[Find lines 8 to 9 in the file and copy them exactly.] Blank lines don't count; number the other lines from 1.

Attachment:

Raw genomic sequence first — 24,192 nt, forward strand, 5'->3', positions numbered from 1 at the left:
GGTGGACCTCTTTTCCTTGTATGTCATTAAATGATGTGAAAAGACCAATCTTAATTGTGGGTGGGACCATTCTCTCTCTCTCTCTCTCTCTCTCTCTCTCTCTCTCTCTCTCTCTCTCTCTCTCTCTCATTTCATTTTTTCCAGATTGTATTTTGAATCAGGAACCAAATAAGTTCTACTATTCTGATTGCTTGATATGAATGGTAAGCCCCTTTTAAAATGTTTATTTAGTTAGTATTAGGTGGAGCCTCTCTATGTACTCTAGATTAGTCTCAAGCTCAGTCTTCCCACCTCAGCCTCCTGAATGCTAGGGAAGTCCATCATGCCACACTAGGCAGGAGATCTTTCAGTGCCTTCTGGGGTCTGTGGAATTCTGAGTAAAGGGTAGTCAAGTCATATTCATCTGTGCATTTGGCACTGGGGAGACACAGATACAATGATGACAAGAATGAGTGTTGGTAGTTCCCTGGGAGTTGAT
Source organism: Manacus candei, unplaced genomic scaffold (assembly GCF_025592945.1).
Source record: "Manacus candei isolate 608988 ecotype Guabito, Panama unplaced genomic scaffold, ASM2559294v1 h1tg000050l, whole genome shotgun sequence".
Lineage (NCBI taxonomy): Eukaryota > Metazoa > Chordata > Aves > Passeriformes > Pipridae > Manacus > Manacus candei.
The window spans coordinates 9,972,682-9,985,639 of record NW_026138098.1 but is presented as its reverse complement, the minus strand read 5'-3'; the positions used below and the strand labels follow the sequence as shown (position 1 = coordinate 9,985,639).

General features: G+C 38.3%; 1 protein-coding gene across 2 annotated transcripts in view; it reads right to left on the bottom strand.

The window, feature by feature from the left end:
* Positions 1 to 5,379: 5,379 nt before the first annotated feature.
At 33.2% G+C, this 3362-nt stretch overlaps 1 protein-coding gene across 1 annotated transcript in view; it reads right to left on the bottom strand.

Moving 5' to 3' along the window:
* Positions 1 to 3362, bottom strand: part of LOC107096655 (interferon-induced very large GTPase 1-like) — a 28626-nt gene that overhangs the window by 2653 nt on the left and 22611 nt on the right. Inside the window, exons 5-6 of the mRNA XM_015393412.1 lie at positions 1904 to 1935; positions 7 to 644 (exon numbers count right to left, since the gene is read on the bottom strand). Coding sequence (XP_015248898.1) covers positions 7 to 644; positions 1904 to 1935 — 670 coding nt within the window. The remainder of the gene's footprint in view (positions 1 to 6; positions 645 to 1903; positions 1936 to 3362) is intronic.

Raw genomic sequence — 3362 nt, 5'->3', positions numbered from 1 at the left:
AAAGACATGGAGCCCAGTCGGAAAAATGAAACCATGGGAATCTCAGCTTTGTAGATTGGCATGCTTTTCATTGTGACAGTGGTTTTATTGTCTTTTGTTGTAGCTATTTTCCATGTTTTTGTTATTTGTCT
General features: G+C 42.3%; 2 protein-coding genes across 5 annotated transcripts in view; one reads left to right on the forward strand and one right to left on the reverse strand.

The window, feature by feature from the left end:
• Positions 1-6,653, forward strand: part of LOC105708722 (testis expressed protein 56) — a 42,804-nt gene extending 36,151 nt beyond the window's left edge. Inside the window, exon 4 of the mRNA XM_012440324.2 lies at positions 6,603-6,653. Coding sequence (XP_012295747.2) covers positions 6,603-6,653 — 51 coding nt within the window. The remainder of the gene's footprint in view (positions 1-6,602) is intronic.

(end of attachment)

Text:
The window, feature by feature from the left end:
* Positions 1 to 5,379: 5,379 nt before the first annotated feature.